Semantic/stateful/accessible selectors are really important!
I strongly recommend these articles for anyone, especially if you’re still using
.is-active or similar classes for styling state.
“Style with Stateful, Semantic Selectors” by BenDMyers
Style with Stateful, Semantic Selectors
See how building with accessible semantics from the get-go can give you expressive, meaningful style hooks for free.
“User Facing State” by Scott O’Hara on CSS-Tricks
User Facing State | CSS-Tricks
“Using CSS to Enforce Accessibility” by Adrian Roselli
Using CSS to Enforce Accessibility
The CSS3 logo as a head atop a torso with its arms folded across its chest. I am a big proponent of the First Rule of ARIA (don’t use ARIA). But ARIA brings a lot to the table that HTML does not, such as complex widgets and state information that…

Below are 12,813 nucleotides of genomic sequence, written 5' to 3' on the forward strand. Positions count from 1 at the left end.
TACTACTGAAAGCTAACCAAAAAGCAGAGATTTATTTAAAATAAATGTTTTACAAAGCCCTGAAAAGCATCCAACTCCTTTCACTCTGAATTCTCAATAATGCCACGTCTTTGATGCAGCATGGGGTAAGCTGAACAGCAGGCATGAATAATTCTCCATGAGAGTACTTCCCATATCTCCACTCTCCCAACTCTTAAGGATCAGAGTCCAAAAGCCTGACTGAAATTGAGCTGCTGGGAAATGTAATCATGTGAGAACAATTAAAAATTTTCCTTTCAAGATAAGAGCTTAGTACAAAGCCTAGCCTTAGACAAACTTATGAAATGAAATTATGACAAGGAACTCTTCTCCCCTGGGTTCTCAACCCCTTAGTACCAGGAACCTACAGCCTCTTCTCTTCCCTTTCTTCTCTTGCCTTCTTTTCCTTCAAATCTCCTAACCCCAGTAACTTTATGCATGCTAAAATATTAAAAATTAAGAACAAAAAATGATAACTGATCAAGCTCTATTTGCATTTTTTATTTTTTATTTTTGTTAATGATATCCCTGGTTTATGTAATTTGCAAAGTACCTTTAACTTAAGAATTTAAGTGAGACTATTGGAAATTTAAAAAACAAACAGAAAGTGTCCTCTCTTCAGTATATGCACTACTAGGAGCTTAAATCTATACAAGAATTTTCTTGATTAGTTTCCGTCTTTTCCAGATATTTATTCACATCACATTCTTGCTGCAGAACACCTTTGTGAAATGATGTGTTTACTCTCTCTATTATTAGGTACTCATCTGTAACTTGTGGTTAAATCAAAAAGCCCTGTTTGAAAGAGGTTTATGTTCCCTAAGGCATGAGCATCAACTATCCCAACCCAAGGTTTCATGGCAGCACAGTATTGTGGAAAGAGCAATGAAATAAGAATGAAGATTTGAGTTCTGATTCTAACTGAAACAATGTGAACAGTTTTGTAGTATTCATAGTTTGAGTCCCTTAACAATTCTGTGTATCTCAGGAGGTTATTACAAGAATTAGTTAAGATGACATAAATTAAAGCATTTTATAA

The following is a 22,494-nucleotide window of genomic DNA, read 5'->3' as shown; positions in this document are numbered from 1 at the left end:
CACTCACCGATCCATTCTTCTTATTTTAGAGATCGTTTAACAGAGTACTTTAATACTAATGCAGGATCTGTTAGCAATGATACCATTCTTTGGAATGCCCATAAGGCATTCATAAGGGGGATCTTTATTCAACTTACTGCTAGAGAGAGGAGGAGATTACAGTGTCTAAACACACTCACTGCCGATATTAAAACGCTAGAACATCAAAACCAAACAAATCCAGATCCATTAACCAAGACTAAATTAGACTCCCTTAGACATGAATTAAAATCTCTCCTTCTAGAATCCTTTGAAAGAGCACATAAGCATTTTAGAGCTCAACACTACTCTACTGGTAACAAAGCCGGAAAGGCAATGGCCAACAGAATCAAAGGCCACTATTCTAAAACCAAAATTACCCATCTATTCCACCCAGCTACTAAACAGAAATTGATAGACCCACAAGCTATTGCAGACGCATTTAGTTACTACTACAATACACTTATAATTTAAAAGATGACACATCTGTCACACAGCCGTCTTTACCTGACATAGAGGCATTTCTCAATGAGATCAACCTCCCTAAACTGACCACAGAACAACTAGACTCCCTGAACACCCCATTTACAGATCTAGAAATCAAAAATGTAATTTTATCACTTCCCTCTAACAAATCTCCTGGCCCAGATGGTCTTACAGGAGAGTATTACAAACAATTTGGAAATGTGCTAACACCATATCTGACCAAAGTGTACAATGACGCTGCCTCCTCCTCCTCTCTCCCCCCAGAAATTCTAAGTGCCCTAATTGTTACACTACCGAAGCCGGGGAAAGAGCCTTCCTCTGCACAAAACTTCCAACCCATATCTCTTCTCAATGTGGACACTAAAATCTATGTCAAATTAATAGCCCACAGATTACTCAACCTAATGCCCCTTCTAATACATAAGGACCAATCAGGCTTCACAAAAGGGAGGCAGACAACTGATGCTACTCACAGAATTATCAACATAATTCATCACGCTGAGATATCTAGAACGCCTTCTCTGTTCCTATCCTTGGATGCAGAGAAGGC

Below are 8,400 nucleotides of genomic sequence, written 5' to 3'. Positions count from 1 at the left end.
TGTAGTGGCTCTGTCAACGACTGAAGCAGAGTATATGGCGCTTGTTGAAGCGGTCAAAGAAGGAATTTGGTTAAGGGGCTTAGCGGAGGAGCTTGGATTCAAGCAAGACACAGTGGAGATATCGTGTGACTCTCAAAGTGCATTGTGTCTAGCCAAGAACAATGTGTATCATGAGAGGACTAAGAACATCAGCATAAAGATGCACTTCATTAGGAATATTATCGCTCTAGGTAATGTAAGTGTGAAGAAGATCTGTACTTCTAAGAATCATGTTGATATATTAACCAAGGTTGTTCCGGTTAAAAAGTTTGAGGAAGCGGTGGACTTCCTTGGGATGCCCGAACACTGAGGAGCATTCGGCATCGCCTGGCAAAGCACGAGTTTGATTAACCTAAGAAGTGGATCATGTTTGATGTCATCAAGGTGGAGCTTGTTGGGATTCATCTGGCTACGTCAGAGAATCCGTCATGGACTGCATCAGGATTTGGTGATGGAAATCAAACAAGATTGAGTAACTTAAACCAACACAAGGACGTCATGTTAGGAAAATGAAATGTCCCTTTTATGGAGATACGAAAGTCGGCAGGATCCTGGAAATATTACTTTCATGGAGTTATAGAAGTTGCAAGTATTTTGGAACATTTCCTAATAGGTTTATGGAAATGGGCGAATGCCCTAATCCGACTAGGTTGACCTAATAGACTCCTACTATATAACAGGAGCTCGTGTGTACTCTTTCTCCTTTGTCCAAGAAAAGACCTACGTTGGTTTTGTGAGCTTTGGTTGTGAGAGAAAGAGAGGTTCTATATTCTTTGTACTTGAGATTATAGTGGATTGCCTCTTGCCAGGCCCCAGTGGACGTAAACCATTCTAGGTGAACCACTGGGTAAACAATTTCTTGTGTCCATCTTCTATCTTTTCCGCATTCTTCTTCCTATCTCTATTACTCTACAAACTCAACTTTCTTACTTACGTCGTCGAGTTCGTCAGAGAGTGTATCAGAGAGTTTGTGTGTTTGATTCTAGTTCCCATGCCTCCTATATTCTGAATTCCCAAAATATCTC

“Represent State with HTML Attributes, Not Class Names” by Aleksandr Hovhannisyan
Represent State with HTML Attributes, Not Class Names | Aleksandr Hovhannisyan
Developers often use class names to represent a change in a component’s state, but this leads to redundant (and sometimes inaccessible) markup. Instead, we should use native HTML attributes to represent state and style those discrete states with the CSS attribute selector.